Carlos Tkacz

Tipping The Balance

Carlos Tkacz
Tipping The Balance
The Whites, Bishop. Photo Jean Micheal Auffant

The Whites, Bishop. Photo Jean Micheal Auffant

I met David out at the boulders on my second long stint on the road. He too, was on the road alone, following the best conditions, and so we soon found ourselves as climbing partners so long as our paths overlapped. This meant long days out trying hard, laughs and frustrations, and nights talking over beers in the shifting light of the campfire. I want to tell you a little about David, and maybe tell you a little about what I learned from him. 

First, it might do to say a little about myself. At this point, I had been climbing a few years and had immediately been taken with the culture of the rock climbing world. I was a college dropout; disillusioned with the world and people around me, I found the climber’s dedication to something outside of economics and society incredibly attractive. An entire culture that looked up to the dirtbag rather than the millionaire or the star! I threw myself into climbing, and soon it dictated much of my life. Not long after, I began a cycle that would last me a few years: Work whatever job I could find (washing dogs, trimming weed, guiding, retail, whatever), save some money, hit the road until I ran out. I loved this life, and I did not ever intend to stop. Until I met David, that is.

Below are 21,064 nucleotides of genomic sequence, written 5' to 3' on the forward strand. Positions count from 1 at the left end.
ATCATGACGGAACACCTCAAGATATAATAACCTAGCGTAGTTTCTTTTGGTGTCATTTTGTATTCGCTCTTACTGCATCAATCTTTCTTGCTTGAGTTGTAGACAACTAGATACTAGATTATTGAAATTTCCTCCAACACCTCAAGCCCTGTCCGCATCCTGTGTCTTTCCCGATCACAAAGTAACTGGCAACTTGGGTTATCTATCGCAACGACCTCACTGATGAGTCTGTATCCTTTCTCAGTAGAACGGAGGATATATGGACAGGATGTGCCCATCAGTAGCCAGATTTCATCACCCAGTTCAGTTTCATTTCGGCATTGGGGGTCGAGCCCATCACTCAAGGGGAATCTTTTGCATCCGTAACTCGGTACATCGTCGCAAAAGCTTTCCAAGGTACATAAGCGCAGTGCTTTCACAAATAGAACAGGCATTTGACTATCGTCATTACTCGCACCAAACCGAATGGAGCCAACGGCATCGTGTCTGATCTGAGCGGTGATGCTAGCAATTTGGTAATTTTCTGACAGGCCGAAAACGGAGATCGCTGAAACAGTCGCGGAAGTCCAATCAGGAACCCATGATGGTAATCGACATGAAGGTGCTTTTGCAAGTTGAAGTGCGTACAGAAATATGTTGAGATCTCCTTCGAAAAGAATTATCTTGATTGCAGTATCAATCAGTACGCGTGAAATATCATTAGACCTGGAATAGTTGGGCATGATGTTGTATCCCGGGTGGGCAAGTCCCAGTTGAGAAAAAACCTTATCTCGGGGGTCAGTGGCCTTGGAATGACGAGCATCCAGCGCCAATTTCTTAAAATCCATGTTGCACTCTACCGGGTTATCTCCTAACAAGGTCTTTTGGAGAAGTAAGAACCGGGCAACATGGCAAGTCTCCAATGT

David, I learned, had done much the same in the years before I met him. He had lived in the Valley, spent winter after winter in Bishop (where we were then), had guided travelling climbers in Heuco, had climbed on the beach in Thailand, had done it all. For the two weeks we climbed together, I was inspired by his stories of life on the road, a life without any responsibilities and worries, aside maybe from the ever-present hope of sending, the question of where and what to climb that day. But I could not help but notice a slight shade of regret in his voice when he talked about his journeys. He had given those days up to become a teacher, to settle into a career, traded unlimited climbing for the two-week winter break he was now on. I didn’t understand, and, on the last night of his break and our last night as partners, I finally asked why he had given up the life.